Andrei: When Lussmanns launched in 2002, we wanted to prove it was possible for a restaurant to be sustainable and profitable. Sustainability increases your operational costs slightly, and takes up slightly more time, and many businesses are put off because this is a tough sector to operate in, particularly against large-chain competitors. Also, you have to bear in mind that most customers don’t choose a restaurant because it’s sustainable. They come because of the food, the staff and the cost. But there’s nothing to say you can’t get all of those right, and be sustainable at the same time.

Our day-to-day approach to sustainability covers most aspects of our business, including sustainable sourcing, 100% recycling and sustainable use of utilities and building materials. We also apply sustainability to recruitment and many other administrative aspects of running the business.

Over the years, our approach to sustainability became a benchmark across the UK, which led us to be a founding member of the Sustainable Restaurant Association in 2010. This not-for-profit organisation provides sustainability know-how to hospitality businesses. It now supports 8,000 member sites, from independent cafés to Michelin-starred restaurants. The cornerstone of the association is an audit undertaken every two years that examines 200 sustainability aspects, with a star-system award that businesses can use in their marketing.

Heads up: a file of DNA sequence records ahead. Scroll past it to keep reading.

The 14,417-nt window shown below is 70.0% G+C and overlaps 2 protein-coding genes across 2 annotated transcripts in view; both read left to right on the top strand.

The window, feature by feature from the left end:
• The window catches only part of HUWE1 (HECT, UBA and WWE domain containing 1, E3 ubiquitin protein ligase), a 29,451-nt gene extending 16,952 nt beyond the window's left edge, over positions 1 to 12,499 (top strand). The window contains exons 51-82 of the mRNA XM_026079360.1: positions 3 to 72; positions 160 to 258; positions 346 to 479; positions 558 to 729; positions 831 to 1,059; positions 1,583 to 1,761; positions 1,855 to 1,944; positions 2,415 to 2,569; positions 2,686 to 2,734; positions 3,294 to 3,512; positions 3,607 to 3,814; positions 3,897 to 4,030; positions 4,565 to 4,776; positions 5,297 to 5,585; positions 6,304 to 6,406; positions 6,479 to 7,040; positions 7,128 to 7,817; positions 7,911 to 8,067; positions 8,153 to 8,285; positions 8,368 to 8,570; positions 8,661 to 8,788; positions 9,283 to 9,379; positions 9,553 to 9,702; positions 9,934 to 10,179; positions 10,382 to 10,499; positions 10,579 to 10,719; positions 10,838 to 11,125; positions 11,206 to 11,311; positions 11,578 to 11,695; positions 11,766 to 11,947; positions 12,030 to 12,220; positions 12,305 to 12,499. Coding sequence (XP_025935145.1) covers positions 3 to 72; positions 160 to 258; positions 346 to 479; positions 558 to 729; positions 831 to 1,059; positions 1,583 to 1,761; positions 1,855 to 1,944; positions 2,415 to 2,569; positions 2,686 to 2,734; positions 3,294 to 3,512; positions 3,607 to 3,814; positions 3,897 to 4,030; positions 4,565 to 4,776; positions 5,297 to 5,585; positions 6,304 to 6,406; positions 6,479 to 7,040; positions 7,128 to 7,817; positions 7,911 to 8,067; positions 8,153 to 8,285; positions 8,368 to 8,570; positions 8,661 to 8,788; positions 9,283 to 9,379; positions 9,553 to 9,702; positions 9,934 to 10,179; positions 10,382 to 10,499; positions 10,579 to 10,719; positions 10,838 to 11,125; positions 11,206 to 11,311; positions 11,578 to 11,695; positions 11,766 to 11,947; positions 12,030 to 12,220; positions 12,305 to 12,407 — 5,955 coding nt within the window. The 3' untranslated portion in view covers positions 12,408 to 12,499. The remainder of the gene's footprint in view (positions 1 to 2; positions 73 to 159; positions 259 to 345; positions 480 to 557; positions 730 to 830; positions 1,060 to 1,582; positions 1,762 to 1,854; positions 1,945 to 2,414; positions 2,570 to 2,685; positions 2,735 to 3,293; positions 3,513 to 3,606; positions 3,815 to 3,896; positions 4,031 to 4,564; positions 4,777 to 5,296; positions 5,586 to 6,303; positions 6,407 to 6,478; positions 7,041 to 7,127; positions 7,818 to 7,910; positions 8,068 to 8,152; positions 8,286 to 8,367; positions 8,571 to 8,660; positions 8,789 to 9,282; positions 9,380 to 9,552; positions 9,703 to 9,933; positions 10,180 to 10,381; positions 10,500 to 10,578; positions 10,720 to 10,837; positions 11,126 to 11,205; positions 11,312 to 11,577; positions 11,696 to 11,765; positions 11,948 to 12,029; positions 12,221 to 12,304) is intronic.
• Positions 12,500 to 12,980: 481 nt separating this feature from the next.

However, most important is not to be seen as ‘preachy’. When you dine out, you don’t want sustainability thrust in your face, so our strategy has always been to promote it by stealth. If you read our menu, we add a few key sustainability messages, but the food and experience are always front and centre.

Thank you very much to Chris, Andrei and Johnny for sharing their insights.

The St Albans Food and Drink Festival runs from 26 September to 8 October.
The winners of the Food and Drink Awards were revealed on Monday 8 October, click here to find out the winners. Congratulations to Hatch and Lussmanns for winning Best Café, Customer Service and Best Restaurant for a Special Occasion.

Update: On 3 October, Lussmanns marked the St Albans Food and Drink Festival with the return of their popular Dream Team Dinner, which brings local chefs together for an evening to create a unique culinary experience. The event was a huge success, raising £6,500 for Herts Young Homeless, an independent charity supporting vulnerable people across the region.

© SA LAW 2018